Here is our latest collection of quilting quotes.
Did you miss any of these tips from our Facebook page? If so, here they are for future reference.
Make sure your table/frame is level. If it’s not level, you’ll be working harder than you need to and “fighting” your machine. The machine itself is the perfect leveling tool. Place it on the the carriage on the frame. Slide the machine back and forth. Gently let go of the machine to see if it moves forward or backward, or to the left or right. Fine tune the height by adjusting the leveling feet up (clockwise) or down (counterclockwise) as needed.
Free-Motion Quilting: Angela Walters demonstrates free-motion swirl designs that you can use for your own free-motion quilting — either with stand-up longarm machines like the HQ18 Avanté or HQ24 Fusion, or sit-down machine like the HQ Sweet Sixteen.
Always have your scissors within reach. Simply use a 3M Command Hook and attach it to your machine. Then hang your HQ mini scissors and zinger right to the hook. Your scissors will always be nearby and the zinger means you just pull the scissors on the cord and when you’re through, they retract in place.
Need help threading that needle? Here’s something you may not have used for quilting before. Floss threaders. Is it becoming harder and harder to thread that needle? Simply slip a floss threader through the eye of the needle, place the thread in the loop, pull it through — and voilá, your needle is threaded.
Thread control: When you use very fine threads, especially monofilament thread, does it sometimes slip out of the thread mast? Simply cut off a small piece of batting and slip it into the thread mast to keep the thread from slipping out.
Horizontal Spool Pin: Back to the basics. As you know, some threads are wound across a cone of thread and feed from the top of the cone. Other threads, such as decorative and hologram threads, are wound on a spool and unwind like a roll of TP. Be sure to get the HQ Horizontal Spool Pin for use with threads that feed off horizontally. Otherwise the thread will twist and turn, and most likely break. Plus you’ll begin threading the machine at the front thread guides, rather than at the rear of the machine. http://www.handiquilter.com/
Bobbin storage: Do you need a way to easily store your growing stash of bobbins? This tip came from Carrie Dugan, from the Texas Machine Quilting Store. Simply use a clean ice cube tray. Each cubbie holds three bobbins, meaning the typical tray can hold 48 bobbins. Just add more trays and stack them for efficient storage.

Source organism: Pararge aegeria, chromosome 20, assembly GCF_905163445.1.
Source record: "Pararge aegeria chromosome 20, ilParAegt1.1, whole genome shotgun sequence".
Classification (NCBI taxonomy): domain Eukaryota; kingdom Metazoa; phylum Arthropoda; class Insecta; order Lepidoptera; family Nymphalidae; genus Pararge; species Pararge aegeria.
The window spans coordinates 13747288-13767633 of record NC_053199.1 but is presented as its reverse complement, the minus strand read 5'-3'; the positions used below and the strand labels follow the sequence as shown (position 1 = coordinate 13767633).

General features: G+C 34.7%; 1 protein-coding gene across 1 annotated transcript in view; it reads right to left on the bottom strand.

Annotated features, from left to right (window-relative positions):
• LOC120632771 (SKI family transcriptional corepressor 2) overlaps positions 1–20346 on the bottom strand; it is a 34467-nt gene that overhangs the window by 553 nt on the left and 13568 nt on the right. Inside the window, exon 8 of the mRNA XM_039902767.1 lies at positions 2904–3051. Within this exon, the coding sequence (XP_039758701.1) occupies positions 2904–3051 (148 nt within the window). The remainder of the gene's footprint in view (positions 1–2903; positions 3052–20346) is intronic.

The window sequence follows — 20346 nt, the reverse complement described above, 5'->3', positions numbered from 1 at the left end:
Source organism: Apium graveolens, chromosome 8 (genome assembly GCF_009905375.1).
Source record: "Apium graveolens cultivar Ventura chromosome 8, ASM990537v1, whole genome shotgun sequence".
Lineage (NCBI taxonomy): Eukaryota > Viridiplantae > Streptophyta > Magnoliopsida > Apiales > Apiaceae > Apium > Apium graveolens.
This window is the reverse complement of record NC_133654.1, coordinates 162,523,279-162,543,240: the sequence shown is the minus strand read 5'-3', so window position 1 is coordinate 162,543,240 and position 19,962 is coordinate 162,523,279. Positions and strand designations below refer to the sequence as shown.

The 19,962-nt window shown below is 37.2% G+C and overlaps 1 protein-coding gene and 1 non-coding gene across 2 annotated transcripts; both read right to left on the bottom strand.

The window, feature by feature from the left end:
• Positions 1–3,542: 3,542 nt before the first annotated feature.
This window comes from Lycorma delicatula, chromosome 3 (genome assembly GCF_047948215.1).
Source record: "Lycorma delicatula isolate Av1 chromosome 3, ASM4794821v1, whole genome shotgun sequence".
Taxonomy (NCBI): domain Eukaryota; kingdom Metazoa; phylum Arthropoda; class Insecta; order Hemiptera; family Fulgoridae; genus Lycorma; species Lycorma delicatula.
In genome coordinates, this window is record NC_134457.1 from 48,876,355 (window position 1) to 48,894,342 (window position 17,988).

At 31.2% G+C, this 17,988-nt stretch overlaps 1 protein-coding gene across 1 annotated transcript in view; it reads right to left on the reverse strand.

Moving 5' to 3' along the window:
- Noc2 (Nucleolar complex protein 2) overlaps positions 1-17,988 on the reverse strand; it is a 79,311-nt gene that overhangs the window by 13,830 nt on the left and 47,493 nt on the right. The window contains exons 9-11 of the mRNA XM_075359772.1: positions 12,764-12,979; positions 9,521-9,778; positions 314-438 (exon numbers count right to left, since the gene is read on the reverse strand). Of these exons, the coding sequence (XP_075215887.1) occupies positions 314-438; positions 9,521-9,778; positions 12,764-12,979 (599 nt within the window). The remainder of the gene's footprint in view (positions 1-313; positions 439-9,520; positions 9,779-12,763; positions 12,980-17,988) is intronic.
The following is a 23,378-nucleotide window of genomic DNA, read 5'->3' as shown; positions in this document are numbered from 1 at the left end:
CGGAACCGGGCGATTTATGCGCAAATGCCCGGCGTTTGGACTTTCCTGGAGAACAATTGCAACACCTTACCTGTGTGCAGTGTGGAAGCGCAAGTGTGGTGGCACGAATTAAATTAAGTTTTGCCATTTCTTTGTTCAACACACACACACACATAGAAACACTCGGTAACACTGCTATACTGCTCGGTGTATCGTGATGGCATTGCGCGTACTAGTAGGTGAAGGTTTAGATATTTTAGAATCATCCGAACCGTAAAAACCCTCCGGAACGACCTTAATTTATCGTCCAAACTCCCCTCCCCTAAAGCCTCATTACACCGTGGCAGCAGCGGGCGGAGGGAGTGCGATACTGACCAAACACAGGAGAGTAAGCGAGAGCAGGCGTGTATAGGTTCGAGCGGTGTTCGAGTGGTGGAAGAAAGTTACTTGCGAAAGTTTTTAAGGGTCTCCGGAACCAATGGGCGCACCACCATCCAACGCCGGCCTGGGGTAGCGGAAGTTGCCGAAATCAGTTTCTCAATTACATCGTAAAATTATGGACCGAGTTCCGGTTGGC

Using monofilament thread: Do you have a difficult time seeing the end of the monofilament thread so you can thread your machine? Simply take a Sharpie marker and mark on the end of the thread. It will now look like black thread and you’ll be able to thread the m machine much easier.
We hope these tips help you with your longarm quilting.
Have you discovered the many ways of using Golden Threads paper?
The most obvious way to use Golden Threads paper is to overlay it on your quilt and mark your quilting design on the paper. But then you have some options.
Quilt right through the paper. Attach the paper to your quilt top. You can pin it to your quilt, but we recommend using the Elmer’s Dot Stamper, which quickly adds small sticky-dots to the back of the paper (avoiding the marked quilting lines). Overlay the paper on your quilt top and stitch away. When you’re through quilting, the paper easily tears away and no one is the wiser!
Create a stencil with Golden Threads paper. Perhaps you want to repeat the same quilting motif in various areas of the quilt and want to quickly, easily and consistently mark the quilt. Simply draw the design on one piece of Golden Threads paper and use your sewing machine (without thread) to stitch on the quilting line — thereby creating tiny holes in the paper and creating your own stencil. If you want to create multiple copies of the stencil, layer multiple pieces of Golden Threads paper below the marked sheet before you perforate the lines.
You’re now ready to use the pounce pad and powder to mark the quilt motif. Lay the perforated Golden Threads paper where you want to mark the quilt. Load the pounce pad with powder by pouncing it in its box. But here’s the tip: you don’t pounce the pounce pad on the paper — you gently rub the pounce pad across the perforated paper.Your motif has quickly been transferred to the quilt. Continue marking as needed or turn on that machine and get stitching.
Note that this is also the technique you follow when using the pounce pad and paper with commercial stencils. Rub, don’t pounce. Pouncing is just for getting the powder distributed through the pounce pad.
Cheryl Barnes has produced a helpful video showing how to use Golden Threads paper to make your own stencils.